The recent Red Bull Flick tournament saw some pretty suspicious flicks on stream, as ENCE’s Aleksi “allu” Jalli and Elias “Jamppi” Olkkonen appeared to run into a duo with inhuman reactions during the tournament’s showmatch.
The Red Bull Flick tournament, a two-versus-two showdown on custom maps that WIN.gg showcased here, was marred by an instance of cheating so blatant that even a Silver 3 could have spotted them. Thankfully, the perpetrators were caught live on stream. During the showmatch of the tournament, pro players allu and Jamppi were paired up against a duo that was clearly using outside assistance to grab the win.
The clip below shows multiple examples of the suspects not just flicking, but locking onto both allu and Jamppi through walls and executing clean headshots on each of the maps played in the grand finals of the Red Bull event. It’s unclear why the match wasn’t stopped, especially given how blatant the player’s actions were.
Red Bull’s official statement on the matter places the blame squarely on FACEIT’s shoulders:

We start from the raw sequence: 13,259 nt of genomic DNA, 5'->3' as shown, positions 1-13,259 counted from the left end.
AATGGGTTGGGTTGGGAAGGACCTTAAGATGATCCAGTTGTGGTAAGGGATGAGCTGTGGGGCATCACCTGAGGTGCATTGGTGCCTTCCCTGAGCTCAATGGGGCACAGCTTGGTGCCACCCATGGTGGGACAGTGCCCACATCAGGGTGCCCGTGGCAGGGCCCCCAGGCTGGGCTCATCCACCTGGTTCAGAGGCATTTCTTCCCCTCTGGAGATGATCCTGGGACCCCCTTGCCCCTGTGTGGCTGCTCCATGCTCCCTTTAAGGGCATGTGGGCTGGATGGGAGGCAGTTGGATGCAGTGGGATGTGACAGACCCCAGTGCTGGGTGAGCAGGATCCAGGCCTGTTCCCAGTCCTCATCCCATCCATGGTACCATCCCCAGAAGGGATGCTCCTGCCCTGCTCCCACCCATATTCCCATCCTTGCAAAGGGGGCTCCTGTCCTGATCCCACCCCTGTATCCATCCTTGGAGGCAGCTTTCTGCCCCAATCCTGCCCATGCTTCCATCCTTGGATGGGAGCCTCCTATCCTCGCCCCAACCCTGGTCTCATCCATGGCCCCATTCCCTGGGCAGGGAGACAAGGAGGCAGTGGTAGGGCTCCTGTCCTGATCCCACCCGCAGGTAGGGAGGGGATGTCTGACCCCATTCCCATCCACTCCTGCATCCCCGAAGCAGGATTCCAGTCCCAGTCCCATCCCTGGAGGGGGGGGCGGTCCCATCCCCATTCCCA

Red Bull’s official remarks were originally released in Finnish. They has been edited for clarity.
“The Red Bull Flick final tournament was held yesterday, May 23, and there has been a debate around the tournament about suspected [hacking]. Red Bull hosted the tournament and FACEIT, with [their] extensive experience in hosting major CS: GO tournaments was responsible for running the tournament, [and provided] admins and anti-cheat software.
Anti-cheat software was available to all players throughout the tournament and FACEIT admins monitored the finals of the final tournament in real-time. Due to the large amount of feedback we receive, FACEIT’s official anti-cheat admins go through all the game recordings for the final tournament and qualifiers and all other material submitted to FACEIT afterward. If abuse [has occured], they will report this separately during the early part of the week.”
It’s a black eye on both Counter-Strike: Global Offensive and FACEIT, especially if the translation is correct in stating that FACEIT admins were monitoring the tournament in real-time. It doesn’t seem like the two suspected players made it through the rest of the tournament either, as Red Bull also mentions that they received a “large amount of feedback.” Red Bull’s statement says that FACEIT’s anti-cheat was “made available,” but the translation doesn’t specify whether or not it was required.
The statement is again unclear as to whether that feedback dealt with the two players in question, but if a player is willing to cheat in a live-streamed showmatch match against two pro players, odds are that they cheated previously.
Fans will have to wait for FACEIT to return their verdict, but it’s a sad end to what could have been a seriously fun tournament.